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Voters to decide on sales tax increase for schools

A voice vote of the Washington County Commission will place the referendum for a quarter-cent sales tax increase on the August 2012 ballot, but not everyone was in favor.
“That should have been a roll call vote,” Commissioner Sam Humphreys said after the Dec. 19 meeting. “My people don’t want it, I know they don’t want it, and that’s why we (commissioners) are here — to vote for them.”
If passed, the sales tax in Washington County would rise from the current 2.5 percent to 2.75 percent.
Other commissioners also expressed hesitancy about jumping on board during the meeting.
“My understanding is the Board of Education wanted to put it (the vote) on the November ballot, and I think we should move it to November,” Commissioner David Shanks said.
Shanks moved for such an amendment to the motion on the floor made by Commissioner Mark Larkey and seconded by Commissioner Ben Bowman. The motion for an amendment died for lack of a second.Commissioner Lee Chase, chair of the Joint Education Committee, said members approved the August date because they thought it was the best opportunity to get citizens who support education out to vote.
While the city and county school boards have given their stamps of approval, the resolution to raise the sales tax has not been considered by the Johnson City Commission or the Jonesborough Board of Mayor and Aldermen. However, County Attorney John Rambo said their buy-in is not needed for the county to offer the referendum.
If passed, one half of the additional tax dollars would go to education and one half to the general fund of the government where it is collected, as directed by state law.
“We hope to have separate resolutions that all of the money goes to education,” Chase said.
According to Chase, a significant property tax increase would be necessary to equal the more than $2 million expected from the quarter-cent raise in the local option sales tax in Washington County.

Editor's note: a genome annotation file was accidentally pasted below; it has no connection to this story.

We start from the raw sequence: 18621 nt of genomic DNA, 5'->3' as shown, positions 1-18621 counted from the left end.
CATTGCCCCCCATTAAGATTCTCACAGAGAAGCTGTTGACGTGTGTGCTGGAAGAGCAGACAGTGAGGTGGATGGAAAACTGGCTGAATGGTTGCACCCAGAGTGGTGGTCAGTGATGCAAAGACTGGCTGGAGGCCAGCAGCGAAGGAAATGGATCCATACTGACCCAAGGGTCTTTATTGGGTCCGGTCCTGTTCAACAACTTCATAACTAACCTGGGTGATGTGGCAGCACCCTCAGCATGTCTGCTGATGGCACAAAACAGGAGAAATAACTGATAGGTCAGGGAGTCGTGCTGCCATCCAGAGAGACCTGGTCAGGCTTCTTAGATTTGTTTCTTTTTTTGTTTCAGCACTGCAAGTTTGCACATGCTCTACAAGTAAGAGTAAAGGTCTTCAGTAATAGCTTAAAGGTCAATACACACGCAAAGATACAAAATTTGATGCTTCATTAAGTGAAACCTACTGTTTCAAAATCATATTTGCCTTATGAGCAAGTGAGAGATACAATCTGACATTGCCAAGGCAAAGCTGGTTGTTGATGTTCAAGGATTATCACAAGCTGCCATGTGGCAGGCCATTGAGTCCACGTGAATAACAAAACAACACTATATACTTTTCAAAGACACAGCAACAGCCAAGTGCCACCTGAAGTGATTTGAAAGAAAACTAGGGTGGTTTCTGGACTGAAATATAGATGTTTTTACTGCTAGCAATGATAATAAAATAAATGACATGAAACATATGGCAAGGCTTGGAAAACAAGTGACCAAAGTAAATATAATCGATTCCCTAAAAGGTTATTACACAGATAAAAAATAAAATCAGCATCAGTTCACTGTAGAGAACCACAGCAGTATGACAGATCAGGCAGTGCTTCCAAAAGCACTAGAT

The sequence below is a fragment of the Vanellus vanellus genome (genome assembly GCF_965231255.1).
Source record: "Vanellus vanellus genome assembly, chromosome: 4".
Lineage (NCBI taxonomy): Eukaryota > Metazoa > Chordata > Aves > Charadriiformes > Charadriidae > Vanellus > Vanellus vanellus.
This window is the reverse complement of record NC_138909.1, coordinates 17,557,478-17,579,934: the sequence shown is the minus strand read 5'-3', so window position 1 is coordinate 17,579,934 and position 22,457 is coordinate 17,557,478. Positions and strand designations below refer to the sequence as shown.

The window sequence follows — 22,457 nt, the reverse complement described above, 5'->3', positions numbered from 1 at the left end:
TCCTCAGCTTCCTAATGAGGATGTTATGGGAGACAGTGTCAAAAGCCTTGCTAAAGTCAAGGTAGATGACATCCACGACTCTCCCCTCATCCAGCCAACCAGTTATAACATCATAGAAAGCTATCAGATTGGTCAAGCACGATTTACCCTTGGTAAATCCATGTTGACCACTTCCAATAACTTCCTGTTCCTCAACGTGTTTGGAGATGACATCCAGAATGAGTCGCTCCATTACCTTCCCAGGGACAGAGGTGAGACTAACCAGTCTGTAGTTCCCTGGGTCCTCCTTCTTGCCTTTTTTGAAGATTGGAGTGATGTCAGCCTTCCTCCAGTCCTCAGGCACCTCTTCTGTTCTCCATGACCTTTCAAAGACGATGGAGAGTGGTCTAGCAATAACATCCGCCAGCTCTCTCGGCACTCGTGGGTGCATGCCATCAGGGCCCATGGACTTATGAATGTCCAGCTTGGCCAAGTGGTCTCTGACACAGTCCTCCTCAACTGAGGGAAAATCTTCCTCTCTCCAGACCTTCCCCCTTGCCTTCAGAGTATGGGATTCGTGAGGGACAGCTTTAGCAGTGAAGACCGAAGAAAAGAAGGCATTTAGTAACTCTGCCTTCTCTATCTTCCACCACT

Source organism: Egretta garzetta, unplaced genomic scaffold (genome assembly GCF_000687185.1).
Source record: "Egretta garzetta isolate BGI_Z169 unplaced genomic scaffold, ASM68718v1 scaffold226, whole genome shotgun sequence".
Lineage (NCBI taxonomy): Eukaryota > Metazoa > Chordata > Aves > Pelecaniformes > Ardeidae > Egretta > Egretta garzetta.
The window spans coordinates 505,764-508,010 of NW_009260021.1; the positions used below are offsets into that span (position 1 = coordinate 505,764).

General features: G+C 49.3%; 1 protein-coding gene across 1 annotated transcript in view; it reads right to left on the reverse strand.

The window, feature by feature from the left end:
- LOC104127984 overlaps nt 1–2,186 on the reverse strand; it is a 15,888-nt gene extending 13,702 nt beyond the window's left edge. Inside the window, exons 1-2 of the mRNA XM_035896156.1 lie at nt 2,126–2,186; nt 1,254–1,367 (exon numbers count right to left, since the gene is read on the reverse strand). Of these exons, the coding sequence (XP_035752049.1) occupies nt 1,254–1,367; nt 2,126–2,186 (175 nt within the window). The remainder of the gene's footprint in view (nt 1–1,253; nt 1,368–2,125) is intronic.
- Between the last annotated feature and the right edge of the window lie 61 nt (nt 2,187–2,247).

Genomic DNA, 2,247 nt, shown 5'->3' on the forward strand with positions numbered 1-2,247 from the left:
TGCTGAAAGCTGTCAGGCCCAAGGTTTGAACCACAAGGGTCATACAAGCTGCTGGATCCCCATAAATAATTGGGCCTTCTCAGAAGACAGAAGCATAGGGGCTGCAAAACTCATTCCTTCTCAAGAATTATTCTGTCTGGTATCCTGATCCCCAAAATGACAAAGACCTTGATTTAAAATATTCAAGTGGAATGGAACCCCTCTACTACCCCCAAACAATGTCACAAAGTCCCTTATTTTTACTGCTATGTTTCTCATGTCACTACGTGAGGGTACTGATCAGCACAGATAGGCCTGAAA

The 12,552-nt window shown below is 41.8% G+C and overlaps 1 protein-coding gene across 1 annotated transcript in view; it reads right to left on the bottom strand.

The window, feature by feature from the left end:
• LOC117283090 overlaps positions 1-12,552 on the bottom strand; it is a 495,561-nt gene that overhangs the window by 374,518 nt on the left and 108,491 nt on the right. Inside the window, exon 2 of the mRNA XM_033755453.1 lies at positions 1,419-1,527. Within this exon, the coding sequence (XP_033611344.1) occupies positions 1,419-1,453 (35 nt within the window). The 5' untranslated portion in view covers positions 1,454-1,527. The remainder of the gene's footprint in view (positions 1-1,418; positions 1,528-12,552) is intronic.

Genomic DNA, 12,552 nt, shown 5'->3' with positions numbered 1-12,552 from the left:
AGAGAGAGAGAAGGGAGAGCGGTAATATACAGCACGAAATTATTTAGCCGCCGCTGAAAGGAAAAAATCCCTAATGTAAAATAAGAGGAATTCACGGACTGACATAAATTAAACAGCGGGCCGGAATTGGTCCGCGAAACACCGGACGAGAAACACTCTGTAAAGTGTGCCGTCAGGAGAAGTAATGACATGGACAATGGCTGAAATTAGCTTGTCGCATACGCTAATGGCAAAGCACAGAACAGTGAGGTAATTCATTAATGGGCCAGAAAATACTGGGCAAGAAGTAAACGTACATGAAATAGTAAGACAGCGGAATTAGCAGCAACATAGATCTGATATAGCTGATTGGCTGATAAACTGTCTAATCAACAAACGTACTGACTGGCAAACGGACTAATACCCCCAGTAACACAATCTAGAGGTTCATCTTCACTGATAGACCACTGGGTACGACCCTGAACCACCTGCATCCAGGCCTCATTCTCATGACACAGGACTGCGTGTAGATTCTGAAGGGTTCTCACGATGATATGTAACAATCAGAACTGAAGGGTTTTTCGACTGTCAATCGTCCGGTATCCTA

Rambo said interlocal agreements among the governments would be necessary to ensure 100 percent of the revenue is restricted to education.
“If all three don’t agree, can it be rescinded?” Commissioner David Tomita asked. Rambo said that is what he would expect to happen.
While the vote could be pulled from the August ballot if necessary, Tomita said consequences could result from moving ahead without a definite plan.
“If the referendum passes, we don’t want to be obligated,” he said. “If we’re going to support this, an agreement would have to be in place (prior to the vote), at least a verbal one. I feel like we still need to do some work.”
Chase said he thinks the county commission needs to take the lead on this issue.
Commissioner Ethan Flynn asked Mayor Dan Eldridge to share his opinion on the sales tax increase. Eldridge said he is in favor of letting the voters decide.
“Nobody wants a tax increase, but if the money can go to education and benefit the people of Washington County, it may be more likely to pass,” he said.
It will be an uphill battle regardless, according to Eldridge, who said he sees very little chance of success if the government entities can’t come to an agreement for all of the revenue to be designated to education.
“But we still have plenty of time,” he said.
At the Joint Education Committee’s request, Director of Schools Ron Dykes has invited a representative from the Tennessee Advisory Commission on Intergovernmental Relations to explain to commissioners the current formula used to determine funding amounts for the state’s school systems.
Dykes said a date to do so will be set during the first three weeks of January.